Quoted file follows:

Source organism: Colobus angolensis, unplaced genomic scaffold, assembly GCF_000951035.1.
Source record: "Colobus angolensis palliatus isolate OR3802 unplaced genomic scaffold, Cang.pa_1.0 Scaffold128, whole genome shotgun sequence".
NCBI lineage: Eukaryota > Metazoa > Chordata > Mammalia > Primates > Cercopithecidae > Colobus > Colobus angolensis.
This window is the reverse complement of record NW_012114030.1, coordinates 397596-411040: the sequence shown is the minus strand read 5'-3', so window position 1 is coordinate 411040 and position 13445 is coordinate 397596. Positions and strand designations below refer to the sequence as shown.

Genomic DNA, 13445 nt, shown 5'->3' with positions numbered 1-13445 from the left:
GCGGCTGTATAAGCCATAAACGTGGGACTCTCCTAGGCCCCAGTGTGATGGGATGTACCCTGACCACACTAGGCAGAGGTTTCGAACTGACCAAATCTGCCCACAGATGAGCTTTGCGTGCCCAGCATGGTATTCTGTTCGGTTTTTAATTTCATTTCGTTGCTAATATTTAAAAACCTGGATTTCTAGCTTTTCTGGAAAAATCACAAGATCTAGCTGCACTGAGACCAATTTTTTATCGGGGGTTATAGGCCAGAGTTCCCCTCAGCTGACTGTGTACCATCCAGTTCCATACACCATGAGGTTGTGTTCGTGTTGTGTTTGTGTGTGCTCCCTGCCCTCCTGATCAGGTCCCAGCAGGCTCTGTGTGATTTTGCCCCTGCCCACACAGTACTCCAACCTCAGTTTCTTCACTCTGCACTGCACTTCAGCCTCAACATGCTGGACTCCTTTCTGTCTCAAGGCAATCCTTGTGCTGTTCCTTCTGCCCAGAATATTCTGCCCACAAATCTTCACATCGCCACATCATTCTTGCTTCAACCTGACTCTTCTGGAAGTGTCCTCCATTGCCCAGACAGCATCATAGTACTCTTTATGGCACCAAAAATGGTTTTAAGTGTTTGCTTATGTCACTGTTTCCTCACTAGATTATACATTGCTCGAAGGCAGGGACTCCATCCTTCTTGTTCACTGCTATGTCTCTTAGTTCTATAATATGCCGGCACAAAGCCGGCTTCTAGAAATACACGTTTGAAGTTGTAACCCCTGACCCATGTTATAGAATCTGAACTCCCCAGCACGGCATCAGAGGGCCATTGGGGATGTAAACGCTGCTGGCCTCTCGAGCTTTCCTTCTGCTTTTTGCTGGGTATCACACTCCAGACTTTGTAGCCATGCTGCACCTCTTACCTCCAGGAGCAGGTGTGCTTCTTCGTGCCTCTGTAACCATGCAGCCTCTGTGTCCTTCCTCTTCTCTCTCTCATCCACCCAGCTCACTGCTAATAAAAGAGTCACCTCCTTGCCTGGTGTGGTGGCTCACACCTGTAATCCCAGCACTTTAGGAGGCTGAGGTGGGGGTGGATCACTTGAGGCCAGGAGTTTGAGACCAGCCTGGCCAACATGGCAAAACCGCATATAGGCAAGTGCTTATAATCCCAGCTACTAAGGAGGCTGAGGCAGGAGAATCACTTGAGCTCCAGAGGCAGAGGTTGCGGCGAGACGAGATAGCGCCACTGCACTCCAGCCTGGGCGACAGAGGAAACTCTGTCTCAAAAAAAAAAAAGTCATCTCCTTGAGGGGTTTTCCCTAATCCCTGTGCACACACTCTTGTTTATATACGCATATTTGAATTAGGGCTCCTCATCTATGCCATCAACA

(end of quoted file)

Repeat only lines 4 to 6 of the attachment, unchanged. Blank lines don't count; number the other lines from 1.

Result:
This window is the reverse complement of record NW_012114030.1, coordinates 397596-411040: the sequence shown is the minus strand read 5'-3', so window position 1 is coordinate 411040 and position 13445 is coordinate 397596. Positions and strand designations below refer to the sequence as shown.

Genomic DNA, 13445 nt, shown 5'->3' with positions numbered 1-13445 from the left:
GCGGCTGTATAAGCCATAAACGTGGGACTCTCCTAGGCCCCAGTGTGATGGGATGTACCCTGACCACACTAGGCAGAGGTTTCGAACTGACCAAATCTGCCCACAGATGAGCTTTGCGTGCCCAGCATGGTATTCTGTTCGGTTTTTAATTTCATTTCGTTGCTAATATTTAAAAACCTGGATTTCTAGCTTTTCTGGAAAAATCACAAGATCTAGCTGCACTGAGACCAATTTTTTATCGGGGGTTATAGGCCAGAGTTCCCCTCAGCTGACTGTGTACCATCCAGTTCCATACACCATGAGGTTGTGTTCGTGTTGTGTTTGTGTGTGCTCCCTGCCCTCCTGATCAGGTCCCAGCAGGCTCTGTGTGATTTTGCCCCTGCCCACACAGTACTCCAACCTCAGTTTCTTCACTCTGCACTGCACTTCAGCCTCAACATGCTGGACTCCTTTCTGTCTCAAGGCAATCCTTGTGCTGTTCCTTCTGCCCAGAATATTCTGCCCACAAATCTTCACATCGCCACATCATTCTTGCTTCAACCTGACTCTTCTGGAAGTGTCCTCCATTGCCCAGACAGCATCATAGTACTCTTTATGGCACCAAAAATGGTTTTAAGTGTTTGCTTATGTCACTGTTTCCTCACTAGATTATACATTGCTCGAAGGCAGGGACTCCATCCTTCTTGTTCACTGCTATGTCTCTTAGTTCTATAATATGCCGGCACAAAGCCGGCTTCTAGAAATACACGTTTGAAGTTGTAACCCCTGACCCATGTTATAGAATCTGAACTCCCCAGCACGGCATCAGAGGGCCATTGGGGATGTAAACGCTGCTGGCCTCTCGAGCTTTCCTTCTGCTTTTTGCTGGGTATCACACTCCAGACTTTGTAGCCATGCTGCACCTCTTACCTCCAGGAGCAGGTGTGCTTCTTCGTGCCTCTGTAACCATGCAGCCTCTGTGTCCTTCCTCTTCTCTCTCTCATCCACCCAGCTCACTGCTAATAAAAGAGTCACCTCCTTGCCTGGTGTGGTGGCTCACACCTGTAATCCCAGCACTTTAGGAGGCTGAGGTGGGGGTGGATCACTTGAGGCCAGGAGTTTGAGACCAGCCTGGCCAACATGGCAAAACCGCATATAGGCAAGTGCTTATAATCCCAGCTACTAAGGAGGCTGAGGCAGGAGAATCACTTGAGCTCCAGAGGCAGAGGTTGCGGCGAGACGAGATAGCGCCACTGCACTCCAGCCTGGGCGACAGAGGAAACTCTGTCTCAAAAAAAAAAAAGTCATCTCCTTGAGGGGTTTTCCCTAATCCCTGTGCACACACTCTTGTTTATATACGCATATTTGAATTAGGGCTCCTCATCTATGCCATCAACA